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An inside look into Alphabet's plans to make Toronto a data-driven smart city of the future

Rendering of a vision of the waterfront in 2050. Credit: Picture Plane for Heatherwick Studio for Sidewalk Labs

A subsidiary of Google's parent company, Alphabet, has unveiled plans to transform a slice of Toronto into a data-driven smart city of the future.

Sidewalk Labs, Alphabet’s smart city subsidiary, released a 1,524-page report on Monday, detailing its plans to make Toronto ‘the most innovative place in the world’ which will ‘set a new standard for urban life in the 21st century’.

First announced in October 2017, Sidewalk Labs aims to redevelop an undeveloped part of Toronto’s waterfront called Quayside, pledging to spend $1.3 billion on the project if it goes forward.

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As part of the initiative, the Alphabet subsidiary hopes to build ten new mixed-use buildings all made from mass timber.

It will also install public WiFi and implement sensors to collect “urban data” and drive better housing and traffic decisions.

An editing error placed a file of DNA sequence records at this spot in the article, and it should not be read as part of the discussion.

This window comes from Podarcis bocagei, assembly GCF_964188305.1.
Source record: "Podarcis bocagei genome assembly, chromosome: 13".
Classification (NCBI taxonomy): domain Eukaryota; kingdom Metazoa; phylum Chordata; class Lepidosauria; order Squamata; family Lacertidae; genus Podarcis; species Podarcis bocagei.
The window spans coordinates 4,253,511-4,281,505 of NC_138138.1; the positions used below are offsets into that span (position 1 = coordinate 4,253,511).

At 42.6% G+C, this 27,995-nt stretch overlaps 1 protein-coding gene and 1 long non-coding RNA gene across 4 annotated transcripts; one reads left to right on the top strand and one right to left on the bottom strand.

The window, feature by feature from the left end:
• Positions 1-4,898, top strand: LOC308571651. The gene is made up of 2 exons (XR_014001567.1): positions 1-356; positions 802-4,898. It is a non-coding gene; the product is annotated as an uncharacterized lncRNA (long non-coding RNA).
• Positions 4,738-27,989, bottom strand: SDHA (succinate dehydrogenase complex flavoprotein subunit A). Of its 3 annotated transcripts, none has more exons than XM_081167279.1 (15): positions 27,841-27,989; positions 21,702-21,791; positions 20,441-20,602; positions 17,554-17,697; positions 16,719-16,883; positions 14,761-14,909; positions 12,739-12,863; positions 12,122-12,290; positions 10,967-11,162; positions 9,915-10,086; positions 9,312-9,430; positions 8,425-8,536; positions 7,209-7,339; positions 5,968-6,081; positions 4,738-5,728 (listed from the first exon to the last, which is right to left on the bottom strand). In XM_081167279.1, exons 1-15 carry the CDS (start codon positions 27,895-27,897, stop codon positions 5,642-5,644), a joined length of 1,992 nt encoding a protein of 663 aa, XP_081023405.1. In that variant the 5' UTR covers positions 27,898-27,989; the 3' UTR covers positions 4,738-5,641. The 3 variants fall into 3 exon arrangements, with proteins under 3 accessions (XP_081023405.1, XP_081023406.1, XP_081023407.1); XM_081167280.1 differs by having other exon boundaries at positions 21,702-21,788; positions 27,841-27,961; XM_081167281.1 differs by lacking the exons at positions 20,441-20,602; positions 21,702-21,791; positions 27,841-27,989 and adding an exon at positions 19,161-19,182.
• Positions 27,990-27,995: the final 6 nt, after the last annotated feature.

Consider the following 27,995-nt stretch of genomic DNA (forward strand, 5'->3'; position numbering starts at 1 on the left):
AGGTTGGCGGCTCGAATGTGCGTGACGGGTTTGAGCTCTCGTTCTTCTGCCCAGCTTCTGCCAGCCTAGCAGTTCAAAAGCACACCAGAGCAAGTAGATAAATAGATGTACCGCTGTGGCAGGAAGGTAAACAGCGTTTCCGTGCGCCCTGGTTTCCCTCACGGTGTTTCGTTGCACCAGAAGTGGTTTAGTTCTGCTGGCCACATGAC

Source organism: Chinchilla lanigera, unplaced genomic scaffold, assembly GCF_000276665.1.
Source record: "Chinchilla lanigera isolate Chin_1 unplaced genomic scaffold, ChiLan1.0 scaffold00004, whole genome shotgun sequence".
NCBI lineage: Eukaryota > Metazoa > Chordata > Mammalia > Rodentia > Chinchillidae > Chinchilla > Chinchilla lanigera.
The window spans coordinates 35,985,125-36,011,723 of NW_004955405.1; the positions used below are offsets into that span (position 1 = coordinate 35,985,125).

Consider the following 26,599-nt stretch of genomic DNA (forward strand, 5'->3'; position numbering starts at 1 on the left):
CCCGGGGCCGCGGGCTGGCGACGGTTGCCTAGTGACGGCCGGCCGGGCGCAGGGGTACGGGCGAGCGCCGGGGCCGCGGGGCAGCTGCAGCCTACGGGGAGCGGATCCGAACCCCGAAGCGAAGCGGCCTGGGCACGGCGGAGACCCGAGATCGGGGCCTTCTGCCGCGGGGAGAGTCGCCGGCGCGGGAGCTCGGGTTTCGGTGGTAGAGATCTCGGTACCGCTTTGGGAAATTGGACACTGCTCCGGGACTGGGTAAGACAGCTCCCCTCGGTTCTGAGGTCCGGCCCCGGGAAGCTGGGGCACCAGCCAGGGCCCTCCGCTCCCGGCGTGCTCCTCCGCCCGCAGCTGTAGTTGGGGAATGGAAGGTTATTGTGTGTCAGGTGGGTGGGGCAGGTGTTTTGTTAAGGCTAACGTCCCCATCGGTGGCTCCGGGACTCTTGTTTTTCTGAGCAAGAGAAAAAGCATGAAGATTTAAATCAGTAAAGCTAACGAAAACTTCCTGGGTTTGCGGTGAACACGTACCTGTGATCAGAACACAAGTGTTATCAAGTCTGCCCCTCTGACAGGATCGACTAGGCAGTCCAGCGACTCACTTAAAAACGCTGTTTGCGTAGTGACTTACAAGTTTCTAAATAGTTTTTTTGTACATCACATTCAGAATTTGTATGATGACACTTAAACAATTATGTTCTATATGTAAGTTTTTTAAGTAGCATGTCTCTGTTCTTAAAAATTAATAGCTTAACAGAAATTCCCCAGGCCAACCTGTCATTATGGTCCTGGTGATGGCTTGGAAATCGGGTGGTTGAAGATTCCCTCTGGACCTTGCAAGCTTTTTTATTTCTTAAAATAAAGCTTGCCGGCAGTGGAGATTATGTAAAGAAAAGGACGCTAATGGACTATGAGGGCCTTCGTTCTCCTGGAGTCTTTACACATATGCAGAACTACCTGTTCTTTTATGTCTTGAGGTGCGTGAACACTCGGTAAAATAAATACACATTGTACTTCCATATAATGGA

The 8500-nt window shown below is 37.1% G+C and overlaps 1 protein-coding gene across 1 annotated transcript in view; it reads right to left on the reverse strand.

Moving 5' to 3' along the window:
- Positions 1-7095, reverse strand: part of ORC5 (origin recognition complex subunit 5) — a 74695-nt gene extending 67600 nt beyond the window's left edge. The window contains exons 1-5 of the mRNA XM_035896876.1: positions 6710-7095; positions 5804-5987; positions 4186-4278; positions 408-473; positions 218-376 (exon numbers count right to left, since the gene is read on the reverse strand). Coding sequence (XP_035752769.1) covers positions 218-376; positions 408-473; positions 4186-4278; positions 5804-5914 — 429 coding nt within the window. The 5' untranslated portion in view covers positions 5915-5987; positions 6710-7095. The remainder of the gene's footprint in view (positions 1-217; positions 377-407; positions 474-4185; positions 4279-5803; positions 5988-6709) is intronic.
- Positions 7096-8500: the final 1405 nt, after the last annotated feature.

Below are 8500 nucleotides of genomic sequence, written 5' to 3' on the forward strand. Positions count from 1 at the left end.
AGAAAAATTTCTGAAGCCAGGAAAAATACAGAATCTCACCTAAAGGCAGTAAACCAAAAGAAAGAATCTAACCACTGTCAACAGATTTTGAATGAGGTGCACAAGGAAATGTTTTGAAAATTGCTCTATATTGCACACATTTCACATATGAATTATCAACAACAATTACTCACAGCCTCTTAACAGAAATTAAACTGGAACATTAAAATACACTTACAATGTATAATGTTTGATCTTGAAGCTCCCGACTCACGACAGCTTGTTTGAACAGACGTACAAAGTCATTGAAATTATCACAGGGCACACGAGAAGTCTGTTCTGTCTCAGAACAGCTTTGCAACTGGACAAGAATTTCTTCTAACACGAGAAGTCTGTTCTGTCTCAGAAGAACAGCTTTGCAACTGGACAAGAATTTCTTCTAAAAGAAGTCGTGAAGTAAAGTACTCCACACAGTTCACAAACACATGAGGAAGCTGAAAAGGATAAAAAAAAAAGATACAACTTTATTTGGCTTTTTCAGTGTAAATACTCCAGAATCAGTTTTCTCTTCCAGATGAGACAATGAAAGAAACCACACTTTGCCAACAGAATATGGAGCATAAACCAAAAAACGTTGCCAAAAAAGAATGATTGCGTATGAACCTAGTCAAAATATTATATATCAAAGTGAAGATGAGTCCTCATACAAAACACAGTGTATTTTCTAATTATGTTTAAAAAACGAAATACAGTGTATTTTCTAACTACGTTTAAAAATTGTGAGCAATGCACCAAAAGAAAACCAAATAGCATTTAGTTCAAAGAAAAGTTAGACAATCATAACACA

Elsewhere, the company hopes to extend the city’s light-rail system and redesign the streets in order to reduce car use and promote biking and walking. 

In doing so, Sidewalk Labs says it could create a “climate-positive district” that cuts greenhouse gases by 89%.

Sidewalk Labs also said that Google hopes to build its new Canadian headquarters on the western edge of Villers Island. 

The project aims to bolster Toronto’s economy in a scalable, inclusive way, and is projected to create 44,000 direct jobs by 2040. 

Over the coming months, Sidewalk Labs will consult with government partners and open the plan up for public consultation; it will need to be approved by the Toronto City Council and Waterfront Toronto by late 2020 to move forward.  

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